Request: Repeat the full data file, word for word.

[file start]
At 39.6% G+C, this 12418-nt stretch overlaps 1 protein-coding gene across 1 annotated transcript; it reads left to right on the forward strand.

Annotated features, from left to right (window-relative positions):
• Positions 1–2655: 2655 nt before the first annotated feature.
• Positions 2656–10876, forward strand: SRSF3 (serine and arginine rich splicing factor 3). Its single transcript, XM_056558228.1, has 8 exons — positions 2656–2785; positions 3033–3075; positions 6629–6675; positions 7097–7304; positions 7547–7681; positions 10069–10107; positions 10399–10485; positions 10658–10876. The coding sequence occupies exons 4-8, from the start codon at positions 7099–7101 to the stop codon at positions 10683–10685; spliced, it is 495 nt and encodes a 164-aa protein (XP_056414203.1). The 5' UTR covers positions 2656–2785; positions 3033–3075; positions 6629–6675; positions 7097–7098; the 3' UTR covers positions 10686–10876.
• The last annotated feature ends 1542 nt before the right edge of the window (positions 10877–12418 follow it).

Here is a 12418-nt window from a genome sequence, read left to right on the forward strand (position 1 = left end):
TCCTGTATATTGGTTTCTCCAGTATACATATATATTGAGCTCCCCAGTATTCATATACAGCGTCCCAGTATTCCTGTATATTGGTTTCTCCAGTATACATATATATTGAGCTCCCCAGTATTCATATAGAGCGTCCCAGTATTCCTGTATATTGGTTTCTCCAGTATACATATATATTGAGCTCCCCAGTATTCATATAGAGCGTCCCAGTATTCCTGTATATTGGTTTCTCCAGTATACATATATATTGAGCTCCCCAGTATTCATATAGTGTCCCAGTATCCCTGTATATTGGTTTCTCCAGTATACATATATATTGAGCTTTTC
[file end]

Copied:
At 39.6% G+C, this 12418-nt stretch overlaps 1 protein-coding gene across 1 annotated transcript; it reads left to right on the forward strand.

Annotated features, from left to right (window-relative positions):
• Positions 1–2655: 2655 nt before the first annotated feature.
• Positions 2656–10876, forward strand: SRSF3 (serine and arginine rich splicing factor 3). Its single transcript, XM_056558228.1, has 8 exons — positions 2656–2785; positions 3033–3075; positions 6629–6675; positions 7097–7304; positions 7547–7681; positions 10069–10107; positions 10399–10485; positions 10658–10876. The coding sequence occupies exons 4-8, from the start codon at positions 7099–7101 to the stop codon at positions 10683–10685; spliced, it is 495 nt and encodes a 164-aa protein (XP_056414203.1). The 5' UTR covers positions 2656–2785; positions 3033–3075; positions 6629–6675; positions 7097–7098; the 3' UTR covers positions 10686–10876.
• The last annotated feature ends 1542 nt before the right edge of the window (positions 10877–12418 follow it).

Here is a 12418-nt window from a genome sequence, read left to right on the forward strand (position 1 = left end):
TCCTGTATATTGGTTTCTCCAGTATACATATATATTGAGCTCCCCAGTATTCATATACAGCGTCCCAGTATTCCTGTATATTGGTTTCTCCAGTATACATATATATTGAGCTCCCCAGTATTCATATAGAGCGTCCCAGTATTCCTGTATATTGGTTTCTCCAGTATACATATATATTGAGCTCCCCAGTATTCATATAGAGCGTCCCAGTATTCCTGTATATTGGTTTCTCCAGTATACATATATATTGAGCTCCCCAGTATTCATATAGTGTCCCAGTATCCCTGTATATTGGTTTCTCCAGTATACATATATATTGAGCTTTTC